¶12 The fourteen assignments of error made in the motion for new trial and the petition in error are presented herein under two propositions.

¶13 The first proposition herein presented is that the answer and the amended answer of the plaintiffs (denominated reply) and the testimony in support thereof "was an attempt on the part of the plaintiffs to vary, evade and alter the terms of the written contract, and which resulted to the prejudice of the rights of the defendants." In support of their contention they assert that "the Davises had no lease on the property in question and that their representations to the effect that they did have a lease were false and known to be false at the time they were made. " The jury must have so found or it would not have returned a verdict for the defendants and, since the jury so found, the error, if any, in the overruling of the motion to strike pleadings and the demurrers thereto and in permitting the introduction of evidence is not reversible error. Section 319, C. O. S. 1921.

¶14 The defendants contend that "Where the time within which a contract is to be performed is not set out in the contract, the law fixes a reasonable time, and what is a reasonable time is to be ascertained from the law and cannot be fixed by parol evidence, nor can the legal presumption of reasonable time be altered or changed by parol evidence." In the construction of a contract a reasonable time is given for the performance of an act where the time for performance thereof is not fixed by the terms of the contract. Section 5060, C. O. S. 1921. Under that rule the contract in question must be construed to provide for occupancy of the premises by the defendants for a reasonable time. Garland v. Hunter, 77 Okla. 201, 187 P. 466. The trial court correctly construed the provision of the contract to mean a lease for "a reasonable length of time" and by its instructions left to the jury the determination of "what constitutes a reasonable length of time" to be determined "from all of the facts and circumstances and evidence in this case, and from your own knowledge and experience." There was no objection to the instruction. We think that that issue was properly submitted to the jury and that on the question of fact involved therein we are bound by the verdict of the jury if there is any competent evidence tending to support the same. There is such evidence.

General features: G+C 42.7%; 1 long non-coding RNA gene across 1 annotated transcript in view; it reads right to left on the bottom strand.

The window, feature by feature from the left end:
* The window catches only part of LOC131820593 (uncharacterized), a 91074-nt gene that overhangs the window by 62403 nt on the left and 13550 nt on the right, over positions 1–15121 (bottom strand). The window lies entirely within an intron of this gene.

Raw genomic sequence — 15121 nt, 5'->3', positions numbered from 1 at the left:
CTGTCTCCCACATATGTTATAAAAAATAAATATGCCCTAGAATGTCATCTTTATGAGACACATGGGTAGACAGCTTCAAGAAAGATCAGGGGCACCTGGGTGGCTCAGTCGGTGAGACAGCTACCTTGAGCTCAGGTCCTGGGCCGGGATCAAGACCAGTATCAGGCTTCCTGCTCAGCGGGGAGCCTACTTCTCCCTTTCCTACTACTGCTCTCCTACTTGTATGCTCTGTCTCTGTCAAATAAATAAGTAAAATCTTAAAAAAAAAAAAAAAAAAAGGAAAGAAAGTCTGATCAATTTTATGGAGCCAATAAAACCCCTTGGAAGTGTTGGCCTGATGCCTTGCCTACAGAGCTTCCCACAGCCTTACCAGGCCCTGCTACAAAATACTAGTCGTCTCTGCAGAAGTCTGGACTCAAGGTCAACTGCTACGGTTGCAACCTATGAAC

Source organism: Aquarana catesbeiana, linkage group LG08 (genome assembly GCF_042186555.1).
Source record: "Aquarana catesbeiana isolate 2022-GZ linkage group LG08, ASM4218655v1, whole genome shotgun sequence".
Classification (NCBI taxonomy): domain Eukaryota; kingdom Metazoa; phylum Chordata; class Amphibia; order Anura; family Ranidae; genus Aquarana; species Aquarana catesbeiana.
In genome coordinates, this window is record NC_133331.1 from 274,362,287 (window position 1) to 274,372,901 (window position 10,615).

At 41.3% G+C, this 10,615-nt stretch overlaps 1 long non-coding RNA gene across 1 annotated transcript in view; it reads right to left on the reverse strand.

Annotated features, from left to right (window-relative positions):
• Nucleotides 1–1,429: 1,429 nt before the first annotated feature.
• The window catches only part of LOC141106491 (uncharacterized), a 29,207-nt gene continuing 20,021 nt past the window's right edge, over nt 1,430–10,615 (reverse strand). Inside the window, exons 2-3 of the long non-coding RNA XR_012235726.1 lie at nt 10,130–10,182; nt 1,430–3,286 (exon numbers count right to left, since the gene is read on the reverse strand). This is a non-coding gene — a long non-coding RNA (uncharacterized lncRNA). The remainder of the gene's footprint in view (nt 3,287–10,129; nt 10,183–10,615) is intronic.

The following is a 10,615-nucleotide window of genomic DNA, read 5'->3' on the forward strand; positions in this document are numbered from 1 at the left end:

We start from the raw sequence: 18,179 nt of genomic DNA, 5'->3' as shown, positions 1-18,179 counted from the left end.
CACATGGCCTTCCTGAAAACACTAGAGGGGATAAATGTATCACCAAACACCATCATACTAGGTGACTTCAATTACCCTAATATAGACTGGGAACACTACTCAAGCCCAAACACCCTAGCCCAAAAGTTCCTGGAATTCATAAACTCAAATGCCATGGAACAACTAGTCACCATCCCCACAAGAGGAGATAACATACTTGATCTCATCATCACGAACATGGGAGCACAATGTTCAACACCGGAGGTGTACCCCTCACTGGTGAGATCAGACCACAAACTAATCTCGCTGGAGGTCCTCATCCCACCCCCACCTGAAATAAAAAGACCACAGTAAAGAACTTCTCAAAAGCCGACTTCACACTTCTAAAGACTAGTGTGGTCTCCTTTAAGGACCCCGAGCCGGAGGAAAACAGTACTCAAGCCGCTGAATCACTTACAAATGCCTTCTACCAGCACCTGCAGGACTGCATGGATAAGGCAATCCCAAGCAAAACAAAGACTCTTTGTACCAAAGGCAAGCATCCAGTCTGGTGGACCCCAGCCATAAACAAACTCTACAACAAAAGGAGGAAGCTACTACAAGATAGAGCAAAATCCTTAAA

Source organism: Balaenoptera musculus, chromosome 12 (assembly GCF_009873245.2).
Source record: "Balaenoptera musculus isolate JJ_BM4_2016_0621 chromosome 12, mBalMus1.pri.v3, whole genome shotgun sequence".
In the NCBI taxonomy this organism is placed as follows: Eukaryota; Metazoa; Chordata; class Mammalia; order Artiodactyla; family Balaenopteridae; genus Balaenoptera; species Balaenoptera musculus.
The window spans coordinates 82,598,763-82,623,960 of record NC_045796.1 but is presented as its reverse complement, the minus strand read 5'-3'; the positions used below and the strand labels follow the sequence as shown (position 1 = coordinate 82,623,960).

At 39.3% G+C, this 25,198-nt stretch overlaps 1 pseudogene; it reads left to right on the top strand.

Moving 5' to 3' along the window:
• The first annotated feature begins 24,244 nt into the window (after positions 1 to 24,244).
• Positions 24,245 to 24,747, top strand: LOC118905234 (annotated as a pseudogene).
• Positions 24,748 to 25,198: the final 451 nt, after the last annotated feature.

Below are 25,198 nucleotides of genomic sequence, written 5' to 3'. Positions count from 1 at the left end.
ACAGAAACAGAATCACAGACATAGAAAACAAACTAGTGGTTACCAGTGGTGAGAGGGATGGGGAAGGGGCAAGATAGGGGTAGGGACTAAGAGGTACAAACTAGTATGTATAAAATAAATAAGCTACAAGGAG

¶15 The second proposition of the defendants is that the verdict of the jury is less than the actual loss sustained by the defendants.

¶16 While a loss of profits proximately resulting from the destruction of an established business constitutes an element of damage, the burden of establishing the existence and amount thereof is upon the one asserting the same, and the existence and amount are questions of fact to be determined by the jury.

¶17 While the evidence of the defendants disclosed that the net profits of the business were approximately $ 150 a month less after their removal from the location in question to the new location than the amount of the profits prior to their removal, we cannot say, from the evidence, that the amount of the loss was due entirely to the changing of the location. Economic and other conditions may have been considered by the jury in determining the amount that the defendants should recover for the breach of the contract. The defendants assert that a reasonable length of time for their occupancy of the premises would be "at least a year, if not longer," but evidently the jury did not agree with that contention. The defendants contend that they were entitled to recover the amount expended "in moving and fixing up the new place." We cannot agree with that contention. The defendants, at the time they purchased the property, must have considered that when the lease expired they would be required to move and either fix up a new place or abandon the business. There is nothing in the record to show that the expense in moving and fixing up the new place was any greater at the time it was incurred than the expense in moving and fixing up the new place would have been a reasonable length of time thereafter. It is highly probable that it would have been the same.

¶18 We think the cause was fairly tried, properly submitted to the jury for determination, and that the verdict of the jury is supported by the evidence. For those reasons, the judgment of the trial court is in all things affirmed.